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-rw-r--r--Documentation/infiniband/core_locking.txt114
-rw-r--r--Documentation/infiniband/ipoib.txt105
-rw-r--r--Documentation/infiniband/sysfs.txt66
-rw-r--r--Documentation/infiniband/user_mad.txt148
-rw-r--r--Documentation/infiniband/user_verbs.txt69
5 files changed, 502 insertions, 0 deletions
diff --git a/Documentation/infiniband/core_locking.txt b/Documentation/infiniband/core_locking.txt
new file mode 100644
index 00000000..e1678542
--- /dev/null
+++ b/Documentation/infiniband/core_locking.txt
@@ -0,0 +1,114 @@
+INFINIBAND MIDLAYER LOCKING
+
+ This guide is an attempt to make explicit the locking assumptions
+ made by the InfiniBand midlayer. It describes the requirements on
+ both low-level drivers that sit below the midlayer and upper level
+ protocols that use the midlayer.
+
+Sleeping and interrupt context
+
+ With the following exceptions, a low-level driver implementation of
+ all of the methods in struct ib_device may sleep. The exceptions
+ are any methods from the list:
+
+ create_ah
+ modify_ah
+ query_ah
+ destroy_ah
+ bind_mw
+ post_send
+ post_recv
+ poll_cq
+ req_notify_cq
+ map_phys_fmr
+
+ which may not sleep and must be callable from any context.
+
+ The corresponding functions exported to upper level protocol
+ consumers:
+
+ ib_create_ah
+ ib_modify_ah
+ ib_query_ah
+ ib_destroy_ah
+ ib_bind_mw
+ ib_post_send
+ ib_post_recv
+ ib_req_notify_cq
+ ib_map_phys_fmr
+
+ are therefore safe to call from any context.
+
+ In addition, the function
+
+ ib_dispatch_event
+
+ used by low-level drivers to dispatch asynchronous events through
+ the midlayer is also safe to call from any context.
+
+Reentrancy
+
+ All of the methods in struct ib_device exported by a low-level
+ driver must be fully reentrant. The low-level driver is required to
+ perform all synchronization necessary to maintain consistency, even
+ if multiple function calls using the same object are run
+ simultaneously.
+
+ The IB midlayer does not perform any serialization of function calls.
+
+ Because low-level drivers are reentrant, upper level protocol
+ consumers are not required to perform any serialization. However,
+ some serialization may be required to get sensible results. For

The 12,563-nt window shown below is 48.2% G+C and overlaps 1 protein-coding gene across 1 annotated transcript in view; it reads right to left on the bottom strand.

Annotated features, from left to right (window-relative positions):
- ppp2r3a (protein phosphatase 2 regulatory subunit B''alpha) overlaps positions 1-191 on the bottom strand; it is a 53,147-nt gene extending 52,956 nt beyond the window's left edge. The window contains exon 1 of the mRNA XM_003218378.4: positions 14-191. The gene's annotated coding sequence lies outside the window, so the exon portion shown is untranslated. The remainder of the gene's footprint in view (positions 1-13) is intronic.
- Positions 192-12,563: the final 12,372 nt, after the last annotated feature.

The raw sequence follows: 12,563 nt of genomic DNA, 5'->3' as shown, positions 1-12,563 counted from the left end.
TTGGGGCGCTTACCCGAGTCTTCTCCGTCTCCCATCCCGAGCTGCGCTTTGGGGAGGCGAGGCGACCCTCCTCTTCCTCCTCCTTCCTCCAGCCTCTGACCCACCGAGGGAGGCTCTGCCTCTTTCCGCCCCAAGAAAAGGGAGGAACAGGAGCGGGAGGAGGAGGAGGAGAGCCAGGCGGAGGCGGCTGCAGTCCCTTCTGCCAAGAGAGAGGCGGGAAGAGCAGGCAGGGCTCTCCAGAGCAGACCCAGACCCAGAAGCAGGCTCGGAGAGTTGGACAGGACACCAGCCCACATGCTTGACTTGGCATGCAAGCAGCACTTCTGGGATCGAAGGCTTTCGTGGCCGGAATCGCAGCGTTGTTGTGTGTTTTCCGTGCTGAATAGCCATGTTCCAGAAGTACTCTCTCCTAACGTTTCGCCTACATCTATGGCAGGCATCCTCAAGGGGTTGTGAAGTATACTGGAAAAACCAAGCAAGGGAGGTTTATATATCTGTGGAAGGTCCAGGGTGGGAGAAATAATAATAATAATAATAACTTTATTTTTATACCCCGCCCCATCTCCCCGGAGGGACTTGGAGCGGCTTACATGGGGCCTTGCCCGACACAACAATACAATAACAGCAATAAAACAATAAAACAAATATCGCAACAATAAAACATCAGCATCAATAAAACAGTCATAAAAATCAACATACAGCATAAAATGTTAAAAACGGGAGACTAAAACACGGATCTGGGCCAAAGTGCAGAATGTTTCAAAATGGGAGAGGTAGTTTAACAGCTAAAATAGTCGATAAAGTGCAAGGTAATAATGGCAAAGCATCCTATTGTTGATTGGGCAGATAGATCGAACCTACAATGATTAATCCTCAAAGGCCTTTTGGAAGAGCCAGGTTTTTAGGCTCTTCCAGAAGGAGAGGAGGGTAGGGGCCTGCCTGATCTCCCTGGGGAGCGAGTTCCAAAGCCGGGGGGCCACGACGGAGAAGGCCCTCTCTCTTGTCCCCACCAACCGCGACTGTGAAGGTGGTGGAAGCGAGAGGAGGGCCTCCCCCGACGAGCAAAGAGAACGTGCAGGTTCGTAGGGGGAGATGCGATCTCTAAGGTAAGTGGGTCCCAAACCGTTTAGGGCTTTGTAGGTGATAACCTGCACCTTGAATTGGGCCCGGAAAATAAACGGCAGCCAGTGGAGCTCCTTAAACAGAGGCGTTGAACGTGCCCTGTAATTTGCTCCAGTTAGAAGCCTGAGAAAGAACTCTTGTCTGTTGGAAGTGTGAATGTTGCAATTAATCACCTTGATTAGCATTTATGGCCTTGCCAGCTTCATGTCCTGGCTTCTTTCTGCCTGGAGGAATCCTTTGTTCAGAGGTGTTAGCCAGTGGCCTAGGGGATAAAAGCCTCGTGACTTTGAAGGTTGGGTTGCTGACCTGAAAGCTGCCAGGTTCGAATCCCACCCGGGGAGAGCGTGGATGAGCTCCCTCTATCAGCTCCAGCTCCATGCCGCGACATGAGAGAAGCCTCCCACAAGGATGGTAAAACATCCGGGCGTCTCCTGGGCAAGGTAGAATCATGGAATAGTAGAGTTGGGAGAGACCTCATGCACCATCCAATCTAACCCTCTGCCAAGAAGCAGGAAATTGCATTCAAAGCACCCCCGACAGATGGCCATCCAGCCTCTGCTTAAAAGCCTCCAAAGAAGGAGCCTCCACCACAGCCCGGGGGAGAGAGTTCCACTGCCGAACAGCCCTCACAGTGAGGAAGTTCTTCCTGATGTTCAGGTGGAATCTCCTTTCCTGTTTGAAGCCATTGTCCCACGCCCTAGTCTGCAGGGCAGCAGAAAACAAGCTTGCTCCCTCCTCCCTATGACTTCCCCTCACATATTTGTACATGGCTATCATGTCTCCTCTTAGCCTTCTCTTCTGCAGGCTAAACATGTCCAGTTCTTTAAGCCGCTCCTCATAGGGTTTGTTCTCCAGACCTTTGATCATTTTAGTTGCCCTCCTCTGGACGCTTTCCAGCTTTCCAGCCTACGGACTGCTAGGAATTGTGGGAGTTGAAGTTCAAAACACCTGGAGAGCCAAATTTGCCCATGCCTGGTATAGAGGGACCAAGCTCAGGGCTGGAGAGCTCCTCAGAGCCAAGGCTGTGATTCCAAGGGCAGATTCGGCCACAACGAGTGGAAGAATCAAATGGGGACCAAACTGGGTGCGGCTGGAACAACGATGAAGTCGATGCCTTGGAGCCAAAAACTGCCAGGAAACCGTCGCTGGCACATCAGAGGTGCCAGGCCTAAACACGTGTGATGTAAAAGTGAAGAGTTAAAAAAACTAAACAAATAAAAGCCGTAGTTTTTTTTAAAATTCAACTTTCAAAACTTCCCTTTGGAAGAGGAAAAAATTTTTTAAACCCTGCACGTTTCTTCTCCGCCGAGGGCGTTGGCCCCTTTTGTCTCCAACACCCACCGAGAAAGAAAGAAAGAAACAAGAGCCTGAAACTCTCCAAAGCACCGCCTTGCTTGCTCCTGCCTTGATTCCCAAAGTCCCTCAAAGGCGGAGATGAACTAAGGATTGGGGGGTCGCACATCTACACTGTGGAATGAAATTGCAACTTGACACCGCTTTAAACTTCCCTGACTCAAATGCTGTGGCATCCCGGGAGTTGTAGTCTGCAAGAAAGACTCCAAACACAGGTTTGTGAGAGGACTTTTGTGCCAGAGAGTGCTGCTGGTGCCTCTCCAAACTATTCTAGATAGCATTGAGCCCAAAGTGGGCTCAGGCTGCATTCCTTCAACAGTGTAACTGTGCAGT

+ example, a consumer may safely call ib_poll_cq() on multiple CPUs
+ simultaneously. However, the ordering of the work completion
+ information between different calls of ib_poll_cq() is not defined.
+
+Callbacks
+
+ A low-level driver must not perform a callback directly from the
+ same callchain as an ib_device method call. For example, it is not
+ allowed for a low-level driver to call a consumer's completion event
+ handler directly from its post_send method. Instead, the low-level
+ driver should defer this callback by, for example, scheduling a
+ tasklet to perform the callback.
+
+ The low-level driver is responsible for ensuring that multiple
+ completion event handlers for the same CQ are not called
+ simultaneously. The driver must guarantee that only one CQ event
+ handler for a given CQ is running at a time. In other words, the
+ following situation is not allowed:
+
+ CPU1 CPU2
+
+ low-level driver ->
+ consumer CQ event callback:
+ /* ... */
+ ib_req_notify_cq(cq, ...);
+ low-level driver ->
+ /* ... */ consumer CQ event callback:
+ /* ... */
+ return from CQ event handler
+
+ The context in which completion event and asynchronous event
+ callbacks run is not defined. Depending on the low-level driver, it
+ may be process context, softirq context, or interrupt context.
+ Upper level protocol consumers may not sleep in a callback.
+
+Hot-plug
+
+ A low-level driver announces that a device is ready for use by
+ consumers when it calls ib_register_device(), all initialization
+ must be complete before this call. The device must remain usable
+ until the driver's call to ib_unregister_device() has returned.
+
+ A low-level driver must call ib_register_device() and
+ ib_unregister_device() from process context. It must not hold any
+ semaphores that could cause deadlock if a consumer calls back into
+ the driver across these calls.
+
+ An upper level protocol consumer may begin using an IB device as
+ soon as the add method of its struct ib_client is called for that
+ device. A consumer must finish all cleanup and free all resources
+ relating to a device before returning from the remove method.
+
+ A consumer is permitted to sleep in its add and remove methods.
diff --git a/Documentation/infiniband/ipoib.txt b/Documentation/infiniband/ipoib.txt
new file mode 100644
index 00000000..f2cfe265
--- /dev/null
+++ b/Documentation/infiniband/ipoib.txt
@@ -0,0 +1,105 @@
+IP OVER INFINIBAND
+
+ The ib_ipoib driver is an implementation of the IP over InfiniBand
+ protocol as specified by RFC 4391 and 4392, issued by the IETF ipoib
+ working group. It is a "native" implementation in the sense of
+ setting the interface type to ARPHRD_INFINIBAND and the hardware